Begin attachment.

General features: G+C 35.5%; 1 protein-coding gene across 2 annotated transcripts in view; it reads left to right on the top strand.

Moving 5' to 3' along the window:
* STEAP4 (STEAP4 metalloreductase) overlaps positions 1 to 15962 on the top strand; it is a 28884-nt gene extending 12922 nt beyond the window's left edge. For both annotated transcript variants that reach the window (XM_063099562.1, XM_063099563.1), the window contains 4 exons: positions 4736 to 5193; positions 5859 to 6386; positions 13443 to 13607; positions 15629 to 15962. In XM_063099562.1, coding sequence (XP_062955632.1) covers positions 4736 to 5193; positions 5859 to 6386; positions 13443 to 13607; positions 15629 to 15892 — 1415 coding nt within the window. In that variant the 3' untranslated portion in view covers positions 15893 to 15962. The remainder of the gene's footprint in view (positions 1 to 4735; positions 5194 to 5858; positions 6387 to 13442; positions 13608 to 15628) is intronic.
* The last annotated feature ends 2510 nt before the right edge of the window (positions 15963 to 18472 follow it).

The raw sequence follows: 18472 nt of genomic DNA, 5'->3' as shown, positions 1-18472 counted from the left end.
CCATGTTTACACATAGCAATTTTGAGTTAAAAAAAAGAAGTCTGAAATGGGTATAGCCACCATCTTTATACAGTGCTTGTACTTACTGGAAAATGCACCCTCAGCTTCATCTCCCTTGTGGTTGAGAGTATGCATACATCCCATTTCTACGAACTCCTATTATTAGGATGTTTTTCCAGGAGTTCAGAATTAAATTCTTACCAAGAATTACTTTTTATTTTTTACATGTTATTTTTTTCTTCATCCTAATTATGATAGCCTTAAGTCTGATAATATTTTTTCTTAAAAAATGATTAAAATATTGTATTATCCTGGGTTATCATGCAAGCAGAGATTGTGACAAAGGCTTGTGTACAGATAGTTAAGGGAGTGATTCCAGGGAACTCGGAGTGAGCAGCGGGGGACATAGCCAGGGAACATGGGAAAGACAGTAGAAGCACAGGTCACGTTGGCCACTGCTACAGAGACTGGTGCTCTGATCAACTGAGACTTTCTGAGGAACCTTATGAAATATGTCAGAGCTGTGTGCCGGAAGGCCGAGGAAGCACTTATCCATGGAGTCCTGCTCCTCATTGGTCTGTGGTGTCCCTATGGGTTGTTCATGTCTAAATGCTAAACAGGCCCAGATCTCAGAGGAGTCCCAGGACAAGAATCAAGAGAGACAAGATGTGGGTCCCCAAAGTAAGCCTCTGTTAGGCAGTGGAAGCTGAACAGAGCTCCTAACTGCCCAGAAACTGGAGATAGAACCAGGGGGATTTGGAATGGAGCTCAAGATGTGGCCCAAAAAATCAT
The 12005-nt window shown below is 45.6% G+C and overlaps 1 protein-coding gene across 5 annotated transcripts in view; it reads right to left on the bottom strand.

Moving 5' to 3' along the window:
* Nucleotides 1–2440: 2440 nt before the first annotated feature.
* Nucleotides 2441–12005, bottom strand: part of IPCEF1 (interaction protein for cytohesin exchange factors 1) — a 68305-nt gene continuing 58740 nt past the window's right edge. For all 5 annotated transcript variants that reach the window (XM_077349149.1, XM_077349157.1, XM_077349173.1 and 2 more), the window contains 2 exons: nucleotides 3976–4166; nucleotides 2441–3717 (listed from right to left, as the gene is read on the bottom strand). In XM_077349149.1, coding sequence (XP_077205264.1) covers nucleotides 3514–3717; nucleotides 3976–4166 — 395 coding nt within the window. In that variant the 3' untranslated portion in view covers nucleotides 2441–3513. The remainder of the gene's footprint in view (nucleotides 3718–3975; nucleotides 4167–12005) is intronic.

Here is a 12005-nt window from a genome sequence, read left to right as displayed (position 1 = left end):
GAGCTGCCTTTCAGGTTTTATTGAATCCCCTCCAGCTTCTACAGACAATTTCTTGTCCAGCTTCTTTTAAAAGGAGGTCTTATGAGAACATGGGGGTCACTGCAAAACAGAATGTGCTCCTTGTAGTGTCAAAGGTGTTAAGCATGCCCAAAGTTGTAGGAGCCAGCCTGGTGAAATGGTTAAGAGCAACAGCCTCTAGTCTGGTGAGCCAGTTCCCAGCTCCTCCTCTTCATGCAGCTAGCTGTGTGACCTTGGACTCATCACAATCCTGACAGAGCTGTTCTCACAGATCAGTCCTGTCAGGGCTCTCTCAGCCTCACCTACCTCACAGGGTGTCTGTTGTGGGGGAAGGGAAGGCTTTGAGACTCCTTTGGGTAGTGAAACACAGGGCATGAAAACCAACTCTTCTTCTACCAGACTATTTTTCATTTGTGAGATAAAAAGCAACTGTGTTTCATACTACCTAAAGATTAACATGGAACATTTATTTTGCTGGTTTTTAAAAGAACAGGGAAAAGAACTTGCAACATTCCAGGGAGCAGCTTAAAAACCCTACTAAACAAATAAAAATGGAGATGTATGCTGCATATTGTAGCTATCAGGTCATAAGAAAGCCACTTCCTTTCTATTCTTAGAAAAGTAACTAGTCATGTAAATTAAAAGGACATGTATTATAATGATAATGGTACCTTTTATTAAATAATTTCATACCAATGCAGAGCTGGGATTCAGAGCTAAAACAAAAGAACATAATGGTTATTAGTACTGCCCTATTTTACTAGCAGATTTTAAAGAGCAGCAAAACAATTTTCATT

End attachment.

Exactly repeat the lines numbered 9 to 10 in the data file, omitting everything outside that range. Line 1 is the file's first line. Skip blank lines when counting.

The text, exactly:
* Nucleotides 1–2440: 2440 nt before the first annotated feature.
* Nucleotides 2441–12005, bottom strand: part of IPCEF1 (interaction protein for cytohesin exchange factors 1) — a 68305-nt gene continuing 58740 nt past the window's right edge. For all 5 annotated transcript variants that reach the window (XM_077349149.1, XM_077349157.1, XM_077349173.1 and 2 more), the window contains 2 exons: nucleotides 3976–4166; nucleotides 2441–3717 (listed from right to left, as the gene is read on the bottom strand). In XM_077349149.1, coding sequence (XP_077205264.1) covers nucleotides 3514–3717; nucleotides 3976–4166 — 395 coding nt within the window. In that variant the 3' untranslated portion in view covers nucleotides 2441–3513. The remainder of the gene's footprint in view (nucleotides 3718–3975; nucleotides 4167–12005) is intronic.